Colonel Herbert Morley’s Regiment of Horse

The last of the 'oooo, I've got space in my storage boxes, I'd better fill it' expansion  horsey men. I won't be missing death by brown paint for a while.

Colonel Herbert Morley’s Regiment of Horse was a combined Regiment of Horse and Dragoons serving in Waller’s Southern Association, then as garrison of Arundel until  they were disbanded in 1653.


Raised in Sussex in April 1643, the Regiment originally consisted of 80 horse and 100 dragoons. By the end of 1643 their strength rose to about 400 men in total.

Combined horse and dragoon regiments appear to be a way of having two small regiments for the price of one: a combined regiment has one colonel (and just one colonel's pay to find). There are a number of examples of these dual regiments recorded, Morley's was not a 'one off'.

There is some confusion as to their first engagements: they were ordered to join Essex's Army at Gloucester, along with the Regiments of Colonels Norton and Harvey, but whether they did so is uncertain. They may, therefore, have fought at the siege of Gloucester, and First Newbury before being ordered to join Waller's Southern Association.


Their joining of the Southern Association was not without incident: the Regiment mutinied over not being paid. When the mutiny was quashed they most likely took part in a number of skirmishes and a standoff at Farnham; a skirmish at Bramber; they then took part in the siege of Arundel, before garrisoning the castle. 


In 1644 they ventured off to besiege Basing House, where Morley was wounded taking a musket ball to his shoulder.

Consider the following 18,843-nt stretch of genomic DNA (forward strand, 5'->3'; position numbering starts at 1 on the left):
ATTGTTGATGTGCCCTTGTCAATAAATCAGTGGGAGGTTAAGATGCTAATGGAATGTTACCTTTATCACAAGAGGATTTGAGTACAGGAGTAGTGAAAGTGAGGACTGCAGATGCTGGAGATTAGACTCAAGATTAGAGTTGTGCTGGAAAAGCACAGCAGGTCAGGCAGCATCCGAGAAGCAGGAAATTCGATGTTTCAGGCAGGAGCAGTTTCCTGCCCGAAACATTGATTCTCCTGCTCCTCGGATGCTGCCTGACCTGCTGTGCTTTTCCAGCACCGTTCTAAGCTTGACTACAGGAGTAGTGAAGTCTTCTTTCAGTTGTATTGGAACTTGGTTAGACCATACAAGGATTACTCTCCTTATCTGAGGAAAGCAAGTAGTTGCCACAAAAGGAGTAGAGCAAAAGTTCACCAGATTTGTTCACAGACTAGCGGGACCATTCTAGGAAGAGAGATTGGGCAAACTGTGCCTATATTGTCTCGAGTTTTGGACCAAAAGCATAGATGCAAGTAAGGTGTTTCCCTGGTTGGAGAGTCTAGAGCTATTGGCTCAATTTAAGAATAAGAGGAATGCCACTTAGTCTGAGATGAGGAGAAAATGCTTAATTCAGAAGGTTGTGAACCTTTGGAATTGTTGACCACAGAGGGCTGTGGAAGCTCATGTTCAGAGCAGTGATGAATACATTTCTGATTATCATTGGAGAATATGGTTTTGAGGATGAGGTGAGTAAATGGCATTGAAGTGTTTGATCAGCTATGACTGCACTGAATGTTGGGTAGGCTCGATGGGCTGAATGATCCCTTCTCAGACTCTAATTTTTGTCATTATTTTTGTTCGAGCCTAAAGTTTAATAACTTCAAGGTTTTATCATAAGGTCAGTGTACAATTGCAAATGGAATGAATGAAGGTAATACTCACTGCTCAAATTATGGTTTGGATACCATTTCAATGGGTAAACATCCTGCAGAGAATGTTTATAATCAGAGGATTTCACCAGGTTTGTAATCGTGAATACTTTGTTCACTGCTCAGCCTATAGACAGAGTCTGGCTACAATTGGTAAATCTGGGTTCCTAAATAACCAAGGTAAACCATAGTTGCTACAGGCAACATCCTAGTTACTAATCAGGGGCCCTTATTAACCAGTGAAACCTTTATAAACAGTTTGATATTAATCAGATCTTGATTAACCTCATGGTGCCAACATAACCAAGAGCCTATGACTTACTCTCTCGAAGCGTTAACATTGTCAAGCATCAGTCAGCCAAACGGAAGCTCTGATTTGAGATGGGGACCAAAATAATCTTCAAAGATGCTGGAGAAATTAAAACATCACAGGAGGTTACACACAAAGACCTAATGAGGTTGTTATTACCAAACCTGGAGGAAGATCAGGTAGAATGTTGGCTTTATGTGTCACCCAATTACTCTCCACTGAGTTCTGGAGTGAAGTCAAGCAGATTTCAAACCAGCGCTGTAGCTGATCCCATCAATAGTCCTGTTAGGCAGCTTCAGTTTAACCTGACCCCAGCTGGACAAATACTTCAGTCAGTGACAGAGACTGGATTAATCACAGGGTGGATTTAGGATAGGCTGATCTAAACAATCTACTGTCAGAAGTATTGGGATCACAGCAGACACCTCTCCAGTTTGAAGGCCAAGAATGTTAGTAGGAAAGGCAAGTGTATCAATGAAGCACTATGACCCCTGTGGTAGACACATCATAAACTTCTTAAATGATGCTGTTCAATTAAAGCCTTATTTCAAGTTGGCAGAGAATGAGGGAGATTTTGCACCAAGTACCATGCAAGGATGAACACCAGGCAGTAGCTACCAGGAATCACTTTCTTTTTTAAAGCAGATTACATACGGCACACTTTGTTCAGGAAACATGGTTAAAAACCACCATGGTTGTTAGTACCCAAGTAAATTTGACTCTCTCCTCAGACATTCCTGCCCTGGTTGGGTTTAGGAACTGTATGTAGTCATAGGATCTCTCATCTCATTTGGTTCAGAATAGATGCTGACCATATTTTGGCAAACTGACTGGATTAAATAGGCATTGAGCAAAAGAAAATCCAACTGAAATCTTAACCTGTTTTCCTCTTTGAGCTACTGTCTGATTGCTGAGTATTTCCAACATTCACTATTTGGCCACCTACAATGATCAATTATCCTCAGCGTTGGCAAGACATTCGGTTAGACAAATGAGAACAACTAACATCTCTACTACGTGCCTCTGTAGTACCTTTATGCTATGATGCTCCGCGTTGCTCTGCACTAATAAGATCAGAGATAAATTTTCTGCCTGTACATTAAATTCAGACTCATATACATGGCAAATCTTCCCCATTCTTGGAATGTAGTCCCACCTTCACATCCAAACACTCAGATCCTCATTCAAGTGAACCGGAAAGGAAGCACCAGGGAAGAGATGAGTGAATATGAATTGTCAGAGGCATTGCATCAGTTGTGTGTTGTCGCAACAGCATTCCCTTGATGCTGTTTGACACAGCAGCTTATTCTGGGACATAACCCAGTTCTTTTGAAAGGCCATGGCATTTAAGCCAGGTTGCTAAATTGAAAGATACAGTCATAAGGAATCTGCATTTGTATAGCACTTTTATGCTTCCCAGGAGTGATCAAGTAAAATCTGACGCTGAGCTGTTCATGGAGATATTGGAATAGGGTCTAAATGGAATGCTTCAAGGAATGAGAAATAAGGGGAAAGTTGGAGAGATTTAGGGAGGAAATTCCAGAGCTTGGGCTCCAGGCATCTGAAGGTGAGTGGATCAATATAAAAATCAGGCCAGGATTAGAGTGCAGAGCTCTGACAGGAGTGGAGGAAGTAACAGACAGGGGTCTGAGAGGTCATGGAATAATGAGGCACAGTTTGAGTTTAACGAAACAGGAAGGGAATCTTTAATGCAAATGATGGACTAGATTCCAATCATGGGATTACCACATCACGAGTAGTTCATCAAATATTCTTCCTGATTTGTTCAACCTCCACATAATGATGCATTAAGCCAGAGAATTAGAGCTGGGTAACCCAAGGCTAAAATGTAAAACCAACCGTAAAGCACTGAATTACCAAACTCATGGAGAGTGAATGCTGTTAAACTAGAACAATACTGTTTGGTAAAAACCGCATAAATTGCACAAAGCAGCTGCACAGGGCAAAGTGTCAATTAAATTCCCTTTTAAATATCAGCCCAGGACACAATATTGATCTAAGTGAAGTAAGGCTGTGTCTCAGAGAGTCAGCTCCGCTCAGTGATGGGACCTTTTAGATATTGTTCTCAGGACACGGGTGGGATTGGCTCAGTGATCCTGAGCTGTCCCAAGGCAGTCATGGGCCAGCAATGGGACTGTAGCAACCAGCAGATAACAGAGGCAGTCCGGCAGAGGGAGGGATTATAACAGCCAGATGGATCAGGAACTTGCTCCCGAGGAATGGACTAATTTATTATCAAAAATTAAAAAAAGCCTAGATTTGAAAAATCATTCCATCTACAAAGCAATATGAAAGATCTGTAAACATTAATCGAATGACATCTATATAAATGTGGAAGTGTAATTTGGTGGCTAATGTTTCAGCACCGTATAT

In 1645 they were possibly at the siege of Winchester and the storming of Basing House; part of the Regiment would be sent to reinforce the garrison at Abingdon. 

1646 saw them take part in the siege of Oxford, and possibly the siege of Wallingford. They then spent the next six years in the garrison of Arundel Castle, where they were ultimately disbanded in  October 1653 when the castle's defences were ordered to be sleighted.


The son of the MP Robert Morley of Glynde Place, Sussex. Herbert became a lawyer in 1634, and served as a Justice of the Peace for Sussex from 1641 to 1660. He was the MP for Lewes during the Short and Long Parliaments; and, was a member of the Council of State from 1650 to 1653. He would become MP for Rye during the Protectorate. He refused to negotiate King Charles II of England's return, and would purchase a pardon in 1660 for £1000. He continued to be MP for Rye from 1661 until his death in 1667, although it appears that he did not take his seat in Parliament. He died at home on the 29th  September. 1667, aged 51.


Straight from the bag PP figures with a handful of headswaps. These are nearly all two part cavalry, which I much prefer, as I think that they are much better sculpts than the replacement one piece castings: the casualty figure is a one piece casting - it had a hat, which I've swapped out for an open visored three bar pot. Sometimes the resulting figure when you do a headswap looks 'just right': marching drummer with a hat is one of my favourites, this is one of those figures.


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Comments

  1. Excellent stuff. In each of the photographs, my eye keeps being drawn back to the bugler in blue. Nice.

    ReplyDelete
    Replies
    1. Thanks Dex. I certainly think that taking the troop's cornet as inspiration to dress my trumpeters has helped.

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